Last week, there was rain in the desert. I was so surprised to visit some of the driest places in America – Death Valley, Joshua Tree, Canyonlands, and more – and see them under storms and fog rather than the blue sky. It’s not “good weather” by most definitions, but it was perfect for landscape photography.
Bad weather makes good photos. It’s a mantra that I repeat to myself any time I feel the raindrops start to fall. The atmosphere of rain, snow, fog, wind, and other uncomfortable conditions can tell a story that good weather never could.
Of course, you can also take beautiful photos on a sunny day. I love photographing backlit trees and other intimate landscapes in the sunshine, and nothing beats Milky Way photography on a clear night. But bad weather is in a category of its own.
Chiaroscuro and the Spotlight Effect
The best part of bad weather is the light, which has endless variety and character. One of my favorite examples is the “spotlight effect” – because even in a storm, there are often gaps in the clouds where sunlight shines through. This can selectively illuminate parts of the landscape and the sky itself in fascinating ways. It’s related to the topic of chiaroscuro that I wrote about last year.
Another example of the spotlight effect is lightning. This one is definitely more dangerous, but you can read our guide to photographing lightning if you want to know how to take photos like this. The portion of your photo illuminated by lightning immediately becomes an eye-catching, high-contrast subject with hints of chiaroscuro.
Sometimes, if the bad weather is moving in from one particular direction, the sun will keep illuminating the landscape in front of you while there are dark clouds overhead. Normally, we’d expect the sky to be brighter than the landscape, and this flips things on their head! It’s enough to make a photo stand out. One of my rules in landscape photography is to pull out my camera whenever I see this type of light.
These are just some of the many examples of good light in bad weather.
Sandstorms, Rainbows, and Blizzards, Oh My!
“If you want to be a better photographer, stand in front of more interesting stuff.”
You can thank National Geographic photographer Jim Richard for that quote, which is one of my favorites. If you think back to the best photos you’ve ever taken, it’s probably true – your subject is interesting and tells a story.
Bad weather is interesting. If a sandstorm hits while you’re taking pictures on the sand dunes, that’s a great story, and I can think of a thousand other examples. Blizzards, lightning, dust devils, frost, rainbows – they’re probably not going to happen on a calm day when it’s 65° and sunny. (18° for my Celsius readers.)
To use Jim Richard’s language, bad weather is “more interesting stuff.” There’s a reason why some of the most extreme places on the planet, Death Valley to the Himalayas, are so good for photography – in places like that, it’s easy to see the story of how the weather shapes the landscape.
Colors and Simplicity
It might look like I took the following photo in good weather, but a second glance at the colors of the scene will hint at something more. In fact, I took this photo at Crater Lake in 2021 when a bad wildfire was nearby. The air quality was terrible, however, for photography, the haze added a stunning pastel atmosphere that would not have been possible in nicer conditions.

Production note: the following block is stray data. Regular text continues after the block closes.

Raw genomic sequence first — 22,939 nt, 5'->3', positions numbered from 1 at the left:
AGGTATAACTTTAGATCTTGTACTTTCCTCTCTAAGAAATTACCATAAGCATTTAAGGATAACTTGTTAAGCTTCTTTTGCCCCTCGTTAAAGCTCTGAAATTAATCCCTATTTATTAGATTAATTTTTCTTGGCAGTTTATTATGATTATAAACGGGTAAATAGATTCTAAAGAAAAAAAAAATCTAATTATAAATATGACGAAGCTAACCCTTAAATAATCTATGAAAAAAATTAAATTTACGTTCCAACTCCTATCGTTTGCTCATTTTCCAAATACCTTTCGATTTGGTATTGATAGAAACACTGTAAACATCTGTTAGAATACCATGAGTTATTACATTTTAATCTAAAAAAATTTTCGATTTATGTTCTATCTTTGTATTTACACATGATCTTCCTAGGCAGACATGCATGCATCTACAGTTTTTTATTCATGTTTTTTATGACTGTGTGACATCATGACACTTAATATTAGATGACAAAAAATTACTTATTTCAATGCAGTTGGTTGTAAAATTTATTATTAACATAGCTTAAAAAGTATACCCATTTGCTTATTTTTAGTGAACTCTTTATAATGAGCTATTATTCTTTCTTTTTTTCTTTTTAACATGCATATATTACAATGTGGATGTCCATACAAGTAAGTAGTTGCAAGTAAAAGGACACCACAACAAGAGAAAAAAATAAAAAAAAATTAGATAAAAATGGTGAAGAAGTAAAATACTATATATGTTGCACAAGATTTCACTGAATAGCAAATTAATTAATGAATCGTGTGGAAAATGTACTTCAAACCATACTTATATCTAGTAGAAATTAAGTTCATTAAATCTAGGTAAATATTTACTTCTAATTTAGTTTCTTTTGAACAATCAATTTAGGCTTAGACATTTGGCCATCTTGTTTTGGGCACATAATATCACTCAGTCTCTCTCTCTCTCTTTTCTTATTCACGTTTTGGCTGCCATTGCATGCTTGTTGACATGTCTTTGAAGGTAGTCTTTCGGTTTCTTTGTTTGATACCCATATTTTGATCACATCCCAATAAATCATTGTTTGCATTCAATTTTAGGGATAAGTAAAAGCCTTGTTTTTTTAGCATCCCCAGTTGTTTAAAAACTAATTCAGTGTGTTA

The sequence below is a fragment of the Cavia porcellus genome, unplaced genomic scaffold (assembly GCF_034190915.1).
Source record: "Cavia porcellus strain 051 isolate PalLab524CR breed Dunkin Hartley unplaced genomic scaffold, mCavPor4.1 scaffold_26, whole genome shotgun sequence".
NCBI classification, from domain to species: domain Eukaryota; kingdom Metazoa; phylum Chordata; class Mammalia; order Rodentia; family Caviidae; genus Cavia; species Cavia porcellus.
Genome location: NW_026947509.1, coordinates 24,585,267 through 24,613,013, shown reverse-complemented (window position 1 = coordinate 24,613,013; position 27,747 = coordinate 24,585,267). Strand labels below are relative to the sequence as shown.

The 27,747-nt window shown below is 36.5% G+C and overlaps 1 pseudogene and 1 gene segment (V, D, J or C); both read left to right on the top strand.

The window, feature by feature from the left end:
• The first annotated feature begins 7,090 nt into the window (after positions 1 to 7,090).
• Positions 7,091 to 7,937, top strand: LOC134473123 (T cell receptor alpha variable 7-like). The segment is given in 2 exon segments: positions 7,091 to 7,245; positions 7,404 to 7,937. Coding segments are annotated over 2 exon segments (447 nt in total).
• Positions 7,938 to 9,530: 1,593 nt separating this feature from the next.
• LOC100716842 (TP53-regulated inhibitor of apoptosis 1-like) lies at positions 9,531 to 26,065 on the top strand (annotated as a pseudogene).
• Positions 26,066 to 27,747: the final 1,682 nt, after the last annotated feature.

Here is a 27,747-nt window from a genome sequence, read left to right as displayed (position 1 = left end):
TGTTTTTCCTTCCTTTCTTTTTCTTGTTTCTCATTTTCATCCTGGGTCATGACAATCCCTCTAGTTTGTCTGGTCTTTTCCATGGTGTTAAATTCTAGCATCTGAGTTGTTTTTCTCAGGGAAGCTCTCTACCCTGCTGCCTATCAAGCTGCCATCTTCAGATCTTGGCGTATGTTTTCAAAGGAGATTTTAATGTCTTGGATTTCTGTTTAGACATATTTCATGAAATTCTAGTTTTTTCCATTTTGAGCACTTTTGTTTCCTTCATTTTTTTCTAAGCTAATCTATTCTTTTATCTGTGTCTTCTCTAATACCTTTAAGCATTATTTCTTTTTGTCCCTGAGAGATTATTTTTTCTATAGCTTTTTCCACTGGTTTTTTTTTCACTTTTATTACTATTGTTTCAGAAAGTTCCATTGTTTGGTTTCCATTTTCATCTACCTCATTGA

We often think of bad weather as chaotic, but in the case above, it was a way to help simplify my photo. This isn’t uncommon in bad weather. For instance, distant sunlight could backlight the rain, making your whole photo glow yellow and orange. Or, the storm clouds could be so thick that the entire landscape turns into deep, blue tones. Then there are the obvious examples of fog and dust storms, which simplify your photo by obscuring most of the details in the background. (You can see examples of all three of these situations below.)
Bad weather doesn’t always simplify your photo and unify the colors in the scene. Just as often, you’ll get the “spotlight effect” again, where part of the landscape is glowing while the rest is deep in shadow. It all depends on the scene and, of course, the direction you point your lens. But if the conditions are right – meaning that the weather is bad! – look for opportunities to simplify your emotional message and capture more effective photos.
I hope this article gave you a sense of why bad weather can be such a delight in landscape photography. How do you make the most of bad weather when it happens? My answer is simple: if the conditions are safe, just stay outside.
Staying outside in bad weather reminds me of another unloved part of landscape photography – waking up early for sunrise. Uncomfortable? Yes, it can be. Worthwhile? Absolutely. Too many photographers pack their bags once it starts to rain, and they miss some of the best light and subjects on earth.
Personally, if I got rid of every photo I took in bad weather, I think my portfolio would be about half the size. That holds true with my cityscape and macro photography as well! Outside of photography, I love sunny days. But when there’s a camera in my hand, give me raindrops over cloudless days almost every time.
In short, bad weather makes good photos – at least when you combine it with some creativity on your end. So, throw on the spare poncho that’s in your backpack (add one if you haven’t already!) and tell yourself to stick around a bit longer. You’ll be glad you did.